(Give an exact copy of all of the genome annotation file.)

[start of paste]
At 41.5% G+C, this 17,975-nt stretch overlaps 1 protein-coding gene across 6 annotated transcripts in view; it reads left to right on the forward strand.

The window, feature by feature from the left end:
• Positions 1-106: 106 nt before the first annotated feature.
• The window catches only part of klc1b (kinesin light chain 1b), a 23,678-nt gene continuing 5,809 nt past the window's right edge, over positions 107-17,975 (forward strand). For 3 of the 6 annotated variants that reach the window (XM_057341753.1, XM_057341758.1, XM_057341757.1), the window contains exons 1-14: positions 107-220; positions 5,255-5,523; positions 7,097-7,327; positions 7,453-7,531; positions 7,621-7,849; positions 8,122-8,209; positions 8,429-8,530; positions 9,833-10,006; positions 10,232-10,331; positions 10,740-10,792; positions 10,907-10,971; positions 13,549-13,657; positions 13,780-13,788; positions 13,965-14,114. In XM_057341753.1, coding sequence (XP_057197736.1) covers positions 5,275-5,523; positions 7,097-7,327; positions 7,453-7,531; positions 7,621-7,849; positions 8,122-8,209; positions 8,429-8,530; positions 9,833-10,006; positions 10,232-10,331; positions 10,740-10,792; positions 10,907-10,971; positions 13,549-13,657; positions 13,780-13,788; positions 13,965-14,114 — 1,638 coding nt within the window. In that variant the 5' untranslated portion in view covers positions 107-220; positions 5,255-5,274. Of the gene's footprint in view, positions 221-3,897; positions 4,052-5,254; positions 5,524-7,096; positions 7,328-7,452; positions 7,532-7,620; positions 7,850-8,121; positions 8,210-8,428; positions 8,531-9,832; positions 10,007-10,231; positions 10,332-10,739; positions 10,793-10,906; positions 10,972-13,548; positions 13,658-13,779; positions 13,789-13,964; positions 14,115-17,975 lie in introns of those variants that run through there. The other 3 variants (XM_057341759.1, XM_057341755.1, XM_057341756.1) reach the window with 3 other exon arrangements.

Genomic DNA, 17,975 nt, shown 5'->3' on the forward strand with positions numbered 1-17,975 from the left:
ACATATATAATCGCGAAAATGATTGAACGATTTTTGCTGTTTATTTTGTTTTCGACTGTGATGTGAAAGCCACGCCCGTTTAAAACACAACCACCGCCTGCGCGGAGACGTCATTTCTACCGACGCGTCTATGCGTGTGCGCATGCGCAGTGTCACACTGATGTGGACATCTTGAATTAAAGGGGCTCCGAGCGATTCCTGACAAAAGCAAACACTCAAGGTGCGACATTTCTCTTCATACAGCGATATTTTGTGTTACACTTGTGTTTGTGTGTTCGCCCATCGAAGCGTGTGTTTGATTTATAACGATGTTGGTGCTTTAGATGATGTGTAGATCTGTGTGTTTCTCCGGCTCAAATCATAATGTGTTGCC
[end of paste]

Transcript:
At 41.5% G+C, this 17,975-nt stretch overlaps 1 protein-coding gene across 6 annotated transcripts in view; it reads left to right on the forward strand.

The window, feature by feature from the left end:
• Positions 1-106: 106 nt before the first annotated feature.
• The window catches only part of klc1b (kinesin light chain 1b), a 23,678-nt gene continuing 5,809 nt past the window's right edge, over positions 107-17,975 (forward strand). For 3 of the 6 annotated variants that reach the window (XM_057341753.1, XM_057341758.1, XM_057341757.1), the window contains exons 1-14: positions 107-220; positions 5,255-5,523; positions 7,097-7,327; positions 7,453-7,531; positions 7,621-7,849; positions 8,122-8,209; positions 8,429-8,530; positions 9,833-10,006; positions 10,232-10,331; positions 10,740-10,792; positions 10,907-10,971; positions 13,549-13,657; positions 13,780-13,788; positions 13,965-14,114. In XM_057341753.1, coding sequence (XP_057197736.1) covers positions 5,275-5,523; positions 7,097-7,327; positions 7,453-7,531; positions 7,621-7,849; positions 8,122-8,209; positions 8,429-8,530; positions 9,833-10,006; positions 10,232-10,331; positions 10,740-10,792; positions 10,907-10,971; positions 13,549-13,657; positions 13,780-13,788; positions 13,965-14,114 — 1,638 coding nt within the window. In that variant the 5' untranslated portion in view covers positions 107-220; positions 5,255-5,274. Of the gene's footprint in view, positions 221-3,897; positions 4,052-5,254; positions 5,524-7,096; positions 7,328-7,452; positions 7,532-7,620; positions 7,850-8,121; positions 8,210-8,428; positions 8,531-9,832; positions 10,007-10,231; positions 10,332-10,739; positions 10,793-10,906; positions 10,972-13,548; positions 13,658-13,779; positions 13,789-13,964; positions 14,115-17,975 lie in introns of those variants that run through there. The other 3 variants (XM_057341759.1, XM_057341755.1, XM_057341756.1) reach the window with 3 other exon arrangements.

Genomic DNA, 17,975 nt, shown 5'->3' on the forward strand with positions numbered 1-17,975 from the left:
ACATATATAATCGCGAAAATGATTGAACGATTTTTGCTGTTTATTTTGTTTTCGACTGTGATGTGAAAGCCACGCCCGTTTAAAACACAACCACCGCCTGCGCGGAGACGTCATTTCTACCGACGCGTCTATGCGTGTGCGCATGCGCAGTGTCACACTGATGTGGACATCTTGAATTAAAGGGGCTCCGAGCGATTCCTGACAAAAGCAAACACTCAAGGTGCGACATTTCTCTTCATACAGCGATATTTTGTGTTACACTTGTGTTTGTGTGTTCGCCCATCGAAGCGTGTGTTTGATTTATAACGATGTTGGTGCTTTAGATGATGTGTAGATCTGTGTGTTTCTCCGGCTCAAATCATAATGTGTTGCC